Social Innovation Hub Inspiration, 2/5

Welcome to part 2 of 5!

Last Wednesday I spent the evening being rather impressed with a number of social enterprise groups at the Social Innovation Hub, run by UBC and Coast Capital Savings Credit Union.

In a world where it’s hard to pin down a non-cynical definition of “social enterprise,” Wednesday night was refreshingly simple. Each enterprise was deeply personable. Each had their story, a compelling narrative that resonated with the audience. Each knows that in the 21st century, we are increasingly more aware of the values inherent in our consumption. We gravitate towards those who share our values and away from those incapable of expressing values.

This week, I’m going to share with you the 5 groups who presented last week. I love what each of them is doing. And you likely will too!

Second up on Wednesday night was…

Who: Meatme
What: Meat…farm to table made easy
Web: https://www.meatme.ca/
Contact/Mailing List: https://www.meatme.ca/
Twitter: https://twitter.com/MeatmeCA

PromoMeatme is an online marketplace for consumers to connect with local farmers for healthy and honest meat. The company crowdfunds whole animals, then works with local butchers and logistic partners to deliver meat straight to customers’ doors.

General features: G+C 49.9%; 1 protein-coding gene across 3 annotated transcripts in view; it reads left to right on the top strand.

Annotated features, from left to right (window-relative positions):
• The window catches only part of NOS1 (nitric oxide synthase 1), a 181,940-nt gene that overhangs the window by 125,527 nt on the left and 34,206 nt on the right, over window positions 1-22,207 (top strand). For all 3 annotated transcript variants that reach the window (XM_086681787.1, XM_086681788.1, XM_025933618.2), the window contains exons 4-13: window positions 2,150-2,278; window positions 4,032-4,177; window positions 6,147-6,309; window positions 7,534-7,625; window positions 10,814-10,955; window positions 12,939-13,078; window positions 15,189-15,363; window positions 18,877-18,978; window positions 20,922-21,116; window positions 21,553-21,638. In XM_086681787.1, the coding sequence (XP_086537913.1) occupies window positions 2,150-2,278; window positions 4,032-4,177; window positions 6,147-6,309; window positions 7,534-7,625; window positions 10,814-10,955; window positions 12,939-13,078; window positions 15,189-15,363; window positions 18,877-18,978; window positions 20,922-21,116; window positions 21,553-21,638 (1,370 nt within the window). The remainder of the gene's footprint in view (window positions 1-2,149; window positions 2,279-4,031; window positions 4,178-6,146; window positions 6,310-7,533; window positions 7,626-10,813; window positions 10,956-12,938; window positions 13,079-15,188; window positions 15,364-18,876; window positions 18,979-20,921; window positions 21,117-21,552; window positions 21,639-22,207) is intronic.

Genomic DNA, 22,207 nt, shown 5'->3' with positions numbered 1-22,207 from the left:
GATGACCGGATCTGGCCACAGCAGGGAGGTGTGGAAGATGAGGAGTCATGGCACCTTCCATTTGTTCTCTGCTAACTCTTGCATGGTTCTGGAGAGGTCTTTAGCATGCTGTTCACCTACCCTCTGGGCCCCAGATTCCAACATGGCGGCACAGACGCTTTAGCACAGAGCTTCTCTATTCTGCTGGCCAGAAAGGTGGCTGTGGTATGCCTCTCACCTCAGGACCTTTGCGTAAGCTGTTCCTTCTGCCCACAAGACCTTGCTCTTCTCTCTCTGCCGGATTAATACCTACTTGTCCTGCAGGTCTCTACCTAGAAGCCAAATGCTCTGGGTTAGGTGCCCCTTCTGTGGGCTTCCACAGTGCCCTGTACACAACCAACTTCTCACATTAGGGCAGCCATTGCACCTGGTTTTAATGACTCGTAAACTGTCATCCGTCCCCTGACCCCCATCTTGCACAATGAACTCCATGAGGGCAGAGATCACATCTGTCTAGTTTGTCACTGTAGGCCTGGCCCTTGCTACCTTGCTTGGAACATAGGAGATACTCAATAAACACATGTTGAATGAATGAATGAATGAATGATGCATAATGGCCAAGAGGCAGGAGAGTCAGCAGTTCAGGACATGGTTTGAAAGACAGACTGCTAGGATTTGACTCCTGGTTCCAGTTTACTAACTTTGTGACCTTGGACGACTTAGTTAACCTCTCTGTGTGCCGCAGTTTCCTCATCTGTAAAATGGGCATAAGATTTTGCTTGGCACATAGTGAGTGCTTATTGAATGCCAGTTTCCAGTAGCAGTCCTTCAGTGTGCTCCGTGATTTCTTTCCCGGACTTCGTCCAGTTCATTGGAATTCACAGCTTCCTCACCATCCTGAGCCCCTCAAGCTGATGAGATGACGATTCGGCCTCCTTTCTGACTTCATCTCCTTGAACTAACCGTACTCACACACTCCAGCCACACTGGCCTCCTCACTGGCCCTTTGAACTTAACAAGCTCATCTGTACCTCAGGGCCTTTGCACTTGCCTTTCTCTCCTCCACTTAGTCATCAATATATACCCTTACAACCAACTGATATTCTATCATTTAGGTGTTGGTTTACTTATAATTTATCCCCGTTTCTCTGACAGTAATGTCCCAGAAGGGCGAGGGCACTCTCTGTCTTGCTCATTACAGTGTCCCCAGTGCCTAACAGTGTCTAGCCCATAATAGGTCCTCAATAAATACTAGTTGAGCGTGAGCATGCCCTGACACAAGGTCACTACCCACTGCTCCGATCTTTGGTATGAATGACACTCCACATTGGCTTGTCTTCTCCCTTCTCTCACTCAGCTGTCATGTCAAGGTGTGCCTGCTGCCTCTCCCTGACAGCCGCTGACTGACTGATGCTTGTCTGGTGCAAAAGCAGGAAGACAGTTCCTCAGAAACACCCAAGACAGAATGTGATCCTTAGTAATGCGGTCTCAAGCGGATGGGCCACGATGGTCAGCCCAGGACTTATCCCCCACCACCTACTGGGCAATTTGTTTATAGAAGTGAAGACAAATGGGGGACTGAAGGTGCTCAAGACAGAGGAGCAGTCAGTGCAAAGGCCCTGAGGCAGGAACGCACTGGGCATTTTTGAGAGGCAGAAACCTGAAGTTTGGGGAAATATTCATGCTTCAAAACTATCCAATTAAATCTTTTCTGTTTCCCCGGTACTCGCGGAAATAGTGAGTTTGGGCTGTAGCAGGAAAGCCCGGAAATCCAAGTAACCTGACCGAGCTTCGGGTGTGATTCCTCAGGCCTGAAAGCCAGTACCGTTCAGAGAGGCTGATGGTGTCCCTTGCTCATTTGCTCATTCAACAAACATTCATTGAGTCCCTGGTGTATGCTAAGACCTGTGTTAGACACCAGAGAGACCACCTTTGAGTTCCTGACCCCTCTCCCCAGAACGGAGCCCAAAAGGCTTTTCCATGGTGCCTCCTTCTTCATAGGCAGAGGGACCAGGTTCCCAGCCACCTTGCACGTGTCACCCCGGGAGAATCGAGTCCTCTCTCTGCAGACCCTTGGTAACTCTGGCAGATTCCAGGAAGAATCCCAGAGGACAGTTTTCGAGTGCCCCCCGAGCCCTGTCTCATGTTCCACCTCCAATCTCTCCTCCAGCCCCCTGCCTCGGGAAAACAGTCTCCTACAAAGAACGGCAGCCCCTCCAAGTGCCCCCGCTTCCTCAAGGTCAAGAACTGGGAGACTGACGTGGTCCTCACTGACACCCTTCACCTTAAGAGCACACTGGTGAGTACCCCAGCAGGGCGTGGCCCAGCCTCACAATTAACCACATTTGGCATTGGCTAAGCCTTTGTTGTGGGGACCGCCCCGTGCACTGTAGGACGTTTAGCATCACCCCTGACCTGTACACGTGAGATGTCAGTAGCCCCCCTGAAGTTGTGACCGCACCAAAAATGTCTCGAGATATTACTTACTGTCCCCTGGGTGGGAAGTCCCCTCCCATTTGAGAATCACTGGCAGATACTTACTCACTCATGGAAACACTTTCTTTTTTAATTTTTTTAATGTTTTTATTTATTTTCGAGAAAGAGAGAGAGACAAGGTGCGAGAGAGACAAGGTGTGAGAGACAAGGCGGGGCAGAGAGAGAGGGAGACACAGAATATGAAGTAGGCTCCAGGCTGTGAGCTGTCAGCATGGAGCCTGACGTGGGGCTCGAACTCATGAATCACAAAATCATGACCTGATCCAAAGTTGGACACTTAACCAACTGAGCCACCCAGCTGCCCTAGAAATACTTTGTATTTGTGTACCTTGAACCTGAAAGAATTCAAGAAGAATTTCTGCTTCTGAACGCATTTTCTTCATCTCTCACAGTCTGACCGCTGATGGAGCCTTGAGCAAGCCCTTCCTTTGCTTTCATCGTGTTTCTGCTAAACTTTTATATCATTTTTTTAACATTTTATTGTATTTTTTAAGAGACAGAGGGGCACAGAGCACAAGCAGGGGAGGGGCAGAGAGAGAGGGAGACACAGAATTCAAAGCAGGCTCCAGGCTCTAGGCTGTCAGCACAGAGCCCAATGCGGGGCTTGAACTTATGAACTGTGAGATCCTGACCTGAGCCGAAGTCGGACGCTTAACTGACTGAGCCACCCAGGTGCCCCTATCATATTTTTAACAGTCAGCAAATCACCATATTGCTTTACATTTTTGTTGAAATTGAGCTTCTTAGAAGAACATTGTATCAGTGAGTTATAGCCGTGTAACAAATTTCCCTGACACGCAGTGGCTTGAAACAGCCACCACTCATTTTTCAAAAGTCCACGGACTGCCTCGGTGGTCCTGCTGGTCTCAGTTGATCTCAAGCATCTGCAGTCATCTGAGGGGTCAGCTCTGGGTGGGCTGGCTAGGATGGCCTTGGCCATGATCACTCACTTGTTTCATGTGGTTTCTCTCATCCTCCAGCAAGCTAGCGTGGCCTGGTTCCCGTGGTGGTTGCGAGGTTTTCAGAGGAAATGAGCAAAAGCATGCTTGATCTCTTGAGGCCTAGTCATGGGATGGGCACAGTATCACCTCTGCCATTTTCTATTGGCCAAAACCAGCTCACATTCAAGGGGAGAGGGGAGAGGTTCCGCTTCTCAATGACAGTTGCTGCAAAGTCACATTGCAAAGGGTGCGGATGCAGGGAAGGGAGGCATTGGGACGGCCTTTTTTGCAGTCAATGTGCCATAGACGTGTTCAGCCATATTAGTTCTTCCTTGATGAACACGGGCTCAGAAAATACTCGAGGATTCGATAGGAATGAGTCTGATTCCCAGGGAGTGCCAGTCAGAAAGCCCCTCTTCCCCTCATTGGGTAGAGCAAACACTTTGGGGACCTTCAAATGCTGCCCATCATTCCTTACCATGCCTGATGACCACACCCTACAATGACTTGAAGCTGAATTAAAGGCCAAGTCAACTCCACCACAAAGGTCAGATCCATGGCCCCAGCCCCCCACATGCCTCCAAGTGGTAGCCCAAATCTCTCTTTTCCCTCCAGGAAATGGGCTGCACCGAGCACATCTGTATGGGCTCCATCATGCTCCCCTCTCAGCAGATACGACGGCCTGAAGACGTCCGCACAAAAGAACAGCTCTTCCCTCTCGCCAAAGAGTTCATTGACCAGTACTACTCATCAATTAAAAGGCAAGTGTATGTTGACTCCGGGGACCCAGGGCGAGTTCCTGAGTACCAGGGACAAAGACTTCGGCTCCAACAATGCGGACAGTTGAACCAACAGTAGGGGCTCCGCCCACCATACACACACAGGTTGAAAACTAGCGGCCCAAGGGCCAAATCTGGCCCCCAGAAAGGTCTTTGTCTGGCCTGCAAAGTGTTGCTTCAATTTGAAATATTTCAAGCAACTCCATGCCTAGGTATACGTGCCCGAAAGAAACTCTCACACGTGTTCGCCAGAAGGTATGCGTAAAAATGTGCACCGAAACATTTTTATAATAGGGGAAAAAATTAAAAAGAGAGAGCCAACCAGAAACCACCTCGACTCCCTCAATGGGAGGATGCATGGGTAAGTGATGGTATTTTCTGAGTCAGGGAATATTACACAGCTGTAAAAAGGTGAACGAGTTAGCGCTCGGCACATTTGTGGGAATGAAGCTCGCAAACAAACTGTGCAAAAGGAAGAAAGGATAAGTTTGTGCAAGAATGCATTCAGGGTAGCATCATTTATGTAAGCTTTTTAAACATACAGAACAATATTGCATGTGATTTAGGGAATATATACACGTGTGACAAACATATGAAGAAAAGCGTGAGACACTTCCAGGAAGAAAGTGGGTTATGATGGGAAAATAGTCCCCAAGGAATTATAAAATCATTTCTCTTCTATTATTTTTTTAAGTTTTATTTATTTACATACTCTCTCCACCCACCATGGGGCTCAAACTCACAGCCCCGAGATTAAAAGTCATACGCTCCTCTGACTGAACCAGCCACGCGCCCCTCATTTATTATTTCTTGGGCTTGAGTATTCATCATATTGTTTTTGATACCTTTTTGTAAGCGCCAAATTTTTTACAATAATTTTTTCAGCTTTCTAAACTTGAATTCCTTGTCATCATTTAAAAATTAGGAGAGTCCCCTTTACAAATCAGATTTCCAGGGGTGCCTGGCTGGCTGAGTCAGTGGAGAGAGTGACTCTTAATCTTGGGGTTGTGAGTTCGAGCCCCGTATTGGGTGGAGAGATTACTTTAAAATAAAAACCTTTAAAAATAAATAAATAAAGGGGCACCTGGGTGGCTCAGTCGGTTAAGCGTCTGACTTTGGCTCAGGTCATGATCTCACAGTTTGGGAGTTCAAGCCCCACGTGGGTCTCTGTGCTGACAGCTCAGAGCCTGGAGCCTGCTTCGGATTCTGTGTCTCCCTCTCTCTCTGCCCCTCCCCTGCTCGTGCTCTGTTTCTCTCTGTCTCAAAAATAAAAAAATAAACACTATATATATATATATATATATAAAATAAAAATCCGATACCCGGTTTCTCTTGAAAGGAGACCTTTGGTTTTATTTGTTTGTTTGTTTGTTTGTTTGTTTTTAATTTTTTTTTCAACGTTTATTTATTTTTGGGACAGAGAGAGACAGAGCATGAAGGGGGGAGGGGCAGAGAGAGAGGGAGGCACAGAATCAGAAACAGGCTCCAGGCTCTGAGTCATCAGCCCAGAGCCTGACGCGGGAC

1. One of the best lines of the night: “the Tinder for farm-to-table meat consumption.”
  2. Cow/chicken/hog shares are a great idea, but if you don’t have one of those really big freezers, Meatme crowdsources the meat shares.
  3. If you have been wanting to develop deeper relationships with those who provide our food, it just got so much more logistically easier.

And for context, below are my tweets and retweets from the night. Enjoy!

I’m at ebStrategy.org.

Social Innovation Hub Inspiration, 1/5

Zero Waste MarketLast Wednesday I spent the evening being rather impressed with a number of social enterprise groups at the Social Innovation Hub, run by UBC and Coast Capital Savings Credit Union.

In a world where it’s hard to pin down a non-cynical definition of “social enterprise,” Wednesday night was refreshingly simple. Each enterprise was deeply personable. Each had their story, a compelling narrative that resonated with the audience. Each knows that in the 21st century, we are increasingly more aware of the values inherent in our consumption. We gravitate towards those who share our values and away from those incapable of expressing values.